UAE commanders coordinated these forces, as well as mercenaries from Sudan and elsewhere, in a coastal offensive against the Houthis in 2018 that reached the key port of Hodeida before bogging down amid international pressure for a ceasefire. The UAE also sought to contain rival al Qaeda and Islamic State groups that have thrived on chaos in Yemen.
In July, the UAE announced a troop drawdown from Hodeida and elsewhere, perhaps in recognition that pursuing the war is futile – or, as its critics suggest, in the belief it can secure its own ill-defined goals via its separatist allies in the south.
Surging tensions between the United States and Iran in the Gulf may also have spurred it to bring its forces home, although Abu Dhabi denies this.
Saudi Crown Prince Mohammed bin Salman will not want his military adventure to end in humiliation. Yemen has been devastated, but the Houthis, far from being defeated, have intensified long-range cross-border missile and drone attacks on the kingdom itself.
Despite the backing of Western arms suppliers, the prince has incurred international opprobrium for the humanitarian disaster, indiscriminate bombing and possible war crimes in Yemen, as well as for the brazen murder of Saudi journalist Jamal Khashoggi in Istanbul in 2018. The Houthis are also accused of many human rights abuses and indiscriminate attacks.
The United States and its allies share blame for the mess. They gave the Saudis a free hand in Yemen, in part to assuage Riyadh’s fury over the international nuclear deal with Iran signed in 2015 – and renounced by U.S. President Donald Trump in May last year.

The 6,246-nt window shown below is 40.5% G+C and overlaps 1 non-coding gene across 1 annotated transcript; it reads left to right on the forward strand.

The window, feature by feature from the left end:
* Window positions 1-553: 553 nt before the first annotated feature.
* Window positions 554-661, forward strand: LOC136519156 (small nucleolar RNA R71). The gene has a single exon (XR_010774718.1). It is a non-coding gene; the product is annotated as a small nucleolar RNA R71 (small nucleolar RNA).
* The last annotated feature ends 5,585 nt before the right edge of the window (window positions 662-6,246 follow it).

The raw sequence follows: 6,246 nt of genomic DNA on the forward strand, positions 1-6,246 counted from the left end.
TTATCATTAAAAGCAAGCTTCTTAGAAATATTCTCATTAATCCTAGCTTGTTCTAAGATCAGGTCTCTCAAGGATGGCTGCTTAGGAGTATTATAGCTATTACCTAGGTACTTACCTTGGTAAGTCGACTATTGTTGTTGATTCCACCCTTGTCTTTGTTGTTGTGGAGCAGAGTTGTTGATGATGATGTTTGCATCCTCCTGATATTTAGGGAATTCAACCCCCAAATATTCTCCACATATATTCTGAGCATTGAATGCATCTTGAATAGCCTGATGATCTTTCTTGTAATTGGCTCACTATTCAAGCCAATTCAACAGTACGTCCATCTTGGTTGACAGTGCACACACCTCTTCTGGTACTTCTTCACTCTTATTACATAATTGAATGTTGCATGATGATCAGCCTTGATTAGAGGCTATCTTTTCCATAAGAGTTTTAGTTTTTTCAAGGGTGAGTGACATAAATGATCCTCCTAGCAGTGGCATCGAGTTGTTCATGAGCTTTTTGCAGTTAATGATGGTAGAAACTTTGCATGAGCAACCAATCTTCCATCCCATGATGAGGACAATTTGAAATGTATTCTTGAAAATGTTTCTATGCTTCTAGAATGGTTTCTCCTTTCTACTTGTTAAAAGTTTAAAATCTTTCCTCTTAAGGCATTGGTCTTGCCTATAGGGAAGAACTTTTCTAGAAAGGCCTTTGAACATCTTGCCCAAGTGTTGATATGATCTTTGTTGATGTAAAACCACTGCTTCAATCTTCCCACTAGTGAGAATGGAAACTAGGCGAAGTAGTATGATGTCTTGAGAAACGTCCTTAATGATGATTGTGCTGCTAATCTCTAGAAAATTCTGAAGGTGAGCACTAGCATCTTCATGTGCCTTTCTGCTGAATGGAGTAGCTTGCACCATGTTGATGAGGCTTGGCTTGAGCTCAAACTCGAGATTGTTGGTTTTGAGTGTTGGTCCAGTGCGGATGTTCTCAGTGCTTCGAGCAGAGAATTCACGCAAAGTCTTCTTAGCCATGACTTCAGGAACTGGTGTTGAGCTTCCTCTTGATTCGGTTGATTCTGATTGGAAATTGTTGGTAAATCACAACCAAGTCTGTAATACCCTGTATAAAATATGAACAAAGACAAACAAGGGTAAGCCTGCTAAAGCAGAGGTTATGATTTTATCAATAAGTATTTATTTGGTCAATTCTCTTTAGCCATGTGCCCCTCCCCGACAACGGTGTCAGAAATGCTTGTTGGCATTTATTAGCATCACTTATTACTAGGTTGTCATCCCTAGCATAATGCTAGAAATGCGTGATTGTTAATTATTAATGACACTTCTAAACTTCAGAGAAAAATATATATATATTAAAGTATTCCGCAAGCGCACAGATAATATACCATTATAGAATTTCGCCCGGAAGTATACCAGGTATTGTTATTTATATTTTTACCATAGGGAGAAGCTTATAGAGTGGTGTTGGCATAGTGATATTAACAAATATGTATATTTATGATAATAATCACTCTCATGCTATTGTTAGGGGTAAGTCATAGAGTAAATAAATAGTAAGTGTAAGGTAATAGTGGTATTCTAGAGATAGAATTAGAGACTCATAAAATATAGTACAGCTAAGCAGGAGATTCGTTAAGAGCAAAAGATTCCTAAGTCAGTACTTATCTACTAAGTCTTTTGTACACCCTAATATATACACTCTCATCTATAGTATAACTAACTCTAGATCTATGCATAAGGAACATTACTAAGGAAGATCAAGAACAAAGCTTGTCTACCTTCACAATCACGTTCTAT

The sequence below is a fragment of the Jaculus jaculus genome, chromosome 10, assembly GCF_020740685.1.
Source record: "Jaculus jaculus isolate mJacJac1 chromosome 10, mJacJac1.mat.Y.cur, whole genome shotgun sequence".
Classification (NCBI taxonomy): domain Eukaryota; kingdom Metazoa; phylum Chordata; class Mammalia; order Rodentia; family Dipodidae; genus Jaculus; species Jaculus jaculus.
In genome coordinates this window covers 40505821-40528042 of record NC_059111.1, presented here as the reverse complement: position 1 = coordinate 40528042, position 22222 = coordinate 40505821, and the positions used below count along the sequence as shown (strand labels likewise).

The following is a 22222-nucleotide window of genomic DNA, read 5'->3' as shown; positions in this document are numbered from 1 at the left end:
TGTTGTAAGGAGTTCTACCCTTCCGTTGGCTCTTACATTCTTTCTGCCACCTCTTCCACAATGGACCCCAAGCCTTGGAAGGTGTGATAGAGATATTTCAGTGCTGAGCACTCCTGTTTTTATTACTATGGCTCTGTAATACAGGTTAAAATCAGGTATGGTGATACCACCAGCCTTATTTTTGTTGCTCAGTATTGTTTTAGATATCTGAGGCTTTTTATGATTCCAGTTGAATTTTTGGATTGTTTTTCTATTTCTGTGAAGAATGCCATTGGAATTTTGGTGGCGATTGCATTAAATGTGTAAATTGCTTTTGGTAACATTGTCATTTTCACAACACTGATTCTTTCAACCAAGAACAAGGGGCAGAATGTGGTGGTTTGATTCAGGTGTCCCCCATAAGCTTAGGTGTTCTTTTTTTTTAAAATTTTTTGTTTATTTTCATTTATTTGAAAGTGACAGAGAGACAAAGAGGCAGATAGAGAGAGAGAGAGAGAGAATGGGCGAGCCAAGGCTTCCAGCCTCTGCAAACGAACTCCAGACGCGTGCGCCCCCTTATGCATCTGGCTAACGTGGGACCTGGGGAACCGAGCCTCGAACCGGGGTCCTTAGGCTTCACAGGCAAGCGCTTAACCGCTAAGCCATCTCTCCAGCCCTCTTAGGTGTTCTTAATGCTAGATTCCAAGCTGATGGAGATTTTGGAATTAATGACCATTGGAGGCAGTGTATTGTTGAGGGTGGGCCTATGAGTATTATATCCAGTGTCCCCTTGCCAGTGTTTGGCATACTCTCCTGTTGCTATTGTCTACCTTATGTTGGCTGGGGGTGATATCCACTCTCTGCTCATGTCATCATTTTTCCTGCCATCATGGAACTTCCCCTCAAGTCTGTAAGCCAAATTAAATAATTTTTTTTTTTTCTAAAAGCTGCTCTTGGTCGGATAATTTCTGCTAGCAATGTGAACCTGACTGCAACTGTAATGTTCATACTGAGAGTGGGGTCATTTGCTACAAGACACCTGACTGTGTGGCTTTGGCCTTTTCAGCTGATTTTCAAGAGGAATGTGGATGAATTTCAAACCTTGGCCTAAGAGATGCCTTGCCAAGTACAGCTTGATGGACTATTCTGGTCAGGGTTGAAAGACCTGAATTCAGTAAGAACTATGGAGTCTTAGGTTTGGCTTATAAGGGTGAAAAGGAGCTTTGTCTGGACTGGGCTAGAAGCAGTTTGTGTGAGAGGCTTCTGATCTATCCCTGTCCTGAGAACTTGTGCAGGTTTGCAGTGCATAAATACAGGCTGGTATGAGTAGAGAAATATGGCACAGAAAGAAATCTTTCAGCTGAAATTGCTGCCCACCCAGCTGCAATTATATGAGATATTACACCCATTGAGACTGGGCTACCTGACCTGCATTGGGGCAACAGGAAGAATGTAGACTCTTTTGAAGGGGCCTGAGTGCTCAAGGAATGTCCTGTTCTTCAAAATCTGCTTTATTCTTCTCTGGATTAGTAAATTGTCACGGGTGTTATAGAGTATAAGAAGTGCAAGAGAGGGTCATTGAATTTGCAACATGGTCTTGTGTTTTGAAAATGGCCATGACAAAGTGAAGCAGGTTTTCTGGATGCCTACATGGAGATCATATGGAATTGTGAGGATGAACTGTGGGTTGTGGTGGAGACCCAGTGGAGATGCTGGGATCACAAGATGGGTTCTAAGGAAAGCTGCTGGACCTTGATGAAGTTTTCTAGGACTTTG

The immediate priority is stopping the fighting, a task that has eluded UN mediators, despite limited successes such as a fragile ceasefire in Hodeida.
Peace remains a distant dream.
A few signs hint at changes that might open up new avenues for reducing the violence.
One is a French initiative at last month’s Group of Seven summit to promote an unprecedented meeting between the U.S. and Iranian presidents. Both men have conditions, but neither has ruled it out. Until now, Trump has aligned himself firmly with Saudi Arabia and Israel in their struggle against the Islamic Republic, in which impoverished Yemen has been miscast as a front line.
Another straw in the wind is a Wall Street Journal report that the Trump administration wants to open direct talks with the Houthis and to draw the Saudis into the diplomatic peace effort to be hosted by Oman. That prompted panic in Riyadh, and the crown prince swiftly dispatched his brother to Washington to discover whether Trump’s anti-Iran resolve was wavering.
Peace remains a distant dream in Yemen, whose bewildering complexity is perhaps one reason the world has ignored it for so long. Southerners and northerners fight among themselves. Loyalties shift among myriad political, tribal, religious, military and jihadi groups. Men join militias to feed their starving families. Warlords on all sides profit from the misery of 28 million people.
Whether Yemenis can one day glue their country back together or find a way for its parts to coexist is open to question, even if outside powers step back. Ultimately no one else can do it.
(For Alistair Lyon’s decoder on U.S.-Iran ties, click here.)
THREE QUESTIONS TO CONSIDER:
- Which regional powers are involved in Yemen’s civil war?
- Why could a meeting between the leaders of the United States and Iran help end fighting in Yemen?
- What would your peace plan for Yemen be?
Alistair Lyon is former Middle East diplomatic correspondent for Reuters. During three decades at the news agency, he covered conflicts as well as political and economic news in the Middle East and beyond. He began in Lebanon and headed bureaus in Jordan, Turkey, Pakistan/Afghanistan and Egypt/Sudan. He spent five years in London as Middle East diplomatic correspondent and five in Beirut as special correspondent, Middle East.